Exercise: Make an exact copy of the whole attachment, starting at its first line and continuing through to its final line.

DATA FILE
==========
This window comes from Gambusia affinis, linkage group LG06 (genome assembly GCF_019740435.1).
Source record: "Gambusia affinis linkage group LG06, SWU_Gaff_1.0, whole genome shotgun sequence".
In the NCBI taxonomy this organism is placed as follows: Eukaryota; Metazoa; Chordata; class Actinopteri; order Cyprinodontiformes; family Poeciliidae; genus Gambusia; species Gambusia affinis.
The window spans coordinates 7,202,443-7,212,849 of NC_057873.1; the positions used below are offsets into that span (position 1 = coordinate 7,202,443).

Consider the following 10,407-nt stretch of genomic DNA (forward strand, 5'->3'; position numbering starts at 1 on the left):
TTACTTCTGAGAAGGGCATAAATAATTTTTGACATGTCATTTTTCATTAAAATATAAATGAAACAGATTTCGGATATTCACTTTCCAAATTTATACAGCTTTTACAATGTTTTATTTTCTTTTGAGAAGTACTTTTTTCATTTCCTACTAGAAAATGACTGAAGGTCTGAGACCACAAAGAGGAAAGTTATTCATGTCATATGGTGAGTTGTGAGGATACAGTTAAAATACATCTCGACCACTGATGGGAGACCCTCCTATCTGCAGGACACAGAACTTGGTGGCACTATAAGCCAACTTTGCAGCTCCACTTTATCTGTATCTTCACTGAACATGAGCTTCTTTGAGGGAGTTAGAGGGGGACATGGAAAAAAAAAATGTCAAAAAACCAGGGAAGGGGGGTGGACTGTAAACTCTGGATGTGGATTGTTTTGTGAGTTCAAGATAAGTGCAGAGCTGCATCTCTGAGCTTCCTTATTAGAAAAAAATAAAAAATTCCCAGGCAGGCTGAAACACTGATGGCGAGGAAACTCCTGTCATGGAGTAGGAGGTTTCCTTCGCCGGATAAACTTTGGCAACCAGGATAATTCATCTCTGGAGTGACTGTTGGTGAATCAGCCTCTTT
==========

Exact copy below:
This window comes from Gambusia affinis, linkage group LG06 (genome assembly GCF_019740435.1).
Source record: "Gambusia affinis linkage group LG06, SWU_Gaff_1.0, whole genome shotgun sequence".
In the NCBI taxonomy this organism is placed as follows: Eukaryota; Metazoa; Chordata; class Actinopteri; order Cyprinodontiformes; family Poeciliidae; genus Gambusia; species Gambusia affinis.
The window spans coordinates 7,202,443-7,212,849 of NC_057873.1; the positions used below are offsets into that span (position 1 = coordinate 7,202,443).

Consider the following 10,407-nt stretch of genomic DNA (forward strand, 5'->3'; position numbering starts at 1 on the left):
TTACTTCTGAGAAGGGCATAAATAATTTTTGACATGTCATTTTTCATTAAAATATAAATGAAACAGATTTCGGATATTCACTTTCCAAATTTATACAGCTTTTACAATGTTTTATTTTCTTTTGAGAAGTACTTTTTTCATTTCCTACTAGAAAATGACTGAAGGTCTGAGACCACAAAGAGGAAAGTTATTCATGTCATATGGTGAGTTGTGAGGATACAGTTAAAATACATCTCGACCACTGATGGGAGACCCTCCTATCTGCAGGACACAGAACTTGGTGGCACTATAAGCCAACTTTGCAGCTCCACTTTATCTGTATCTTCACTGAACATGAGCTTCTTTGAGGGAGTTAGAGGGGGACATGGAAAAAAAAAATGTCAAAAAACCAGGGAAGGGGGGTGGACTGTAAACTCTGGATGTGGATTGTTTTGTGAGTTCAAGATAAGTGCAGAGCTGCATCTCTGAGCTTCCTTATTAGAAAAAAATAAAAAATTCCCAGGCAGGCTGAAACACTGATGGCGAGGAAACTCCTGTCATGGAGTAGGAGGTTTCCTTCGCCGGATAAACTTTGGCAACCAGGATAATTCATCTCTGGAGTGACTGTTGGTGAATCAGCCTCTTT